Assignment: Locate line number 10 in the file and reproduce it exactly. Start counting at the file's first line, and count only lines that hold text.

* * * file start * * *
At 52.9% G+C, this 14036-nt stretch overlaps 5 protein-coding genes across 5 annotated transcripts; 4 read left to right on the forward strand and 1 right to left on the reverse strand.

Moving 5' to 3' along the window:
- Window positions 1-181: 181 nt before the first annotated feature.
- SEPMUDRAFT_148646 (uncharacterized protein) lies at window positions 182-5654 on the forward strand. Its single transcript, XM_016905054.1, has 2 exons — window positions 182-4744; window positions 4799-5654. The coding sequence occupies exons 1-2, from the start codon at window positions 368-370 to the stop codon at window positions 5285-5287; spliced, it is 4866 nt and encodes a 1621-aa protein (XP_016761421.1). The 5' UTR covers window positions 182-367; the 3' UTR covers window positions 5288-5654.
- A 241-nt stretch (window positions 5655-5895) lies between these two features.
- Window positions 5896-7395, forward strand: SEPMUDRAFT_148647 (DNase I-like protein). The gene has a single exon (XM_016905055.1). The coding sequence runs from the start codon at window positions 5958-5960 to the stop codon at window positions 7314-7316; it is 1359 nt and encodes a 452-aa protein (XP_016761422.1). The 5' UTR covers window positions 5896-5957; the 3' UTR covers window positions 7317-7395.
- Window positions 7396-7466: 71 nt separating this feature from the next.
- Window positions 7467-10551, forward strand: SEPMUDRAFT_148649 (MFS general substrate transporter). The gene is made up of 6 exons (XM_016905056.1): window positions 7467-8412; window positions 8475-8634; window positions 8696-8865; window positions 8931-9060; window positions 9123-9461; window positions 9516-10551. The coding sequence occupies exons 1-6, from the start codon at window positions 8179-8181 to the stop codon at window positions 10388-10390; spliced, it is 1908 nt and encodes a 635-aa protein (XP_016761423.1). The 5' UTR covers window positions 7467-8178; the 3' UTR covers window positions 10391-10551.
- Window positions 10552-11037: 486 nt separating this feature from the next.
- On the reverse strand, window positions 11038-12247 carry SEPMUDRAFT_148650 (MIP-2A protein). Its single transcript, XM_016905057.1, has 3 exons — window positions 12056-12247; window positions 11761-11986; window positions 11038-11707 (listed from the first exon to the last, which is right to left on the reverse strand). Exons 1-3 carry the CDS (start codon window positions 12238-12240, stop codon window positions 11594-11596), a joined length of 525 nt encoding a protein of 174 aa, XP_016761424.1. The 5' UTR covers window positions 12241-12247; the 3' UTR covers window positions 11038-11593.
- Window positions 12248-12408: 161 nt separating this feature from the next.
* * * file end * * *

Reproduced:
- On the reverse strand, window positions 11038-12247 carry SEPMUDRAFT_148650 (MIP-2A protein). Its single transcript, XM_016905057.1, has 3 exons — window positions 12056-12247; window positions 11761-11986; window positions 11038-11707 (listed from the first exon to the last, which is right to left on the reverse strand). Exons 1-3 carry the CDS (start codon window positions 12238-12240, stop codon window positions 11594-11596), a joined length of 525 nt encoding a protein of 174 aa, XP_016761424.1. The 5' UTR covers window positions 12241-12247; the 3' UTR covers window positions 11038-11593.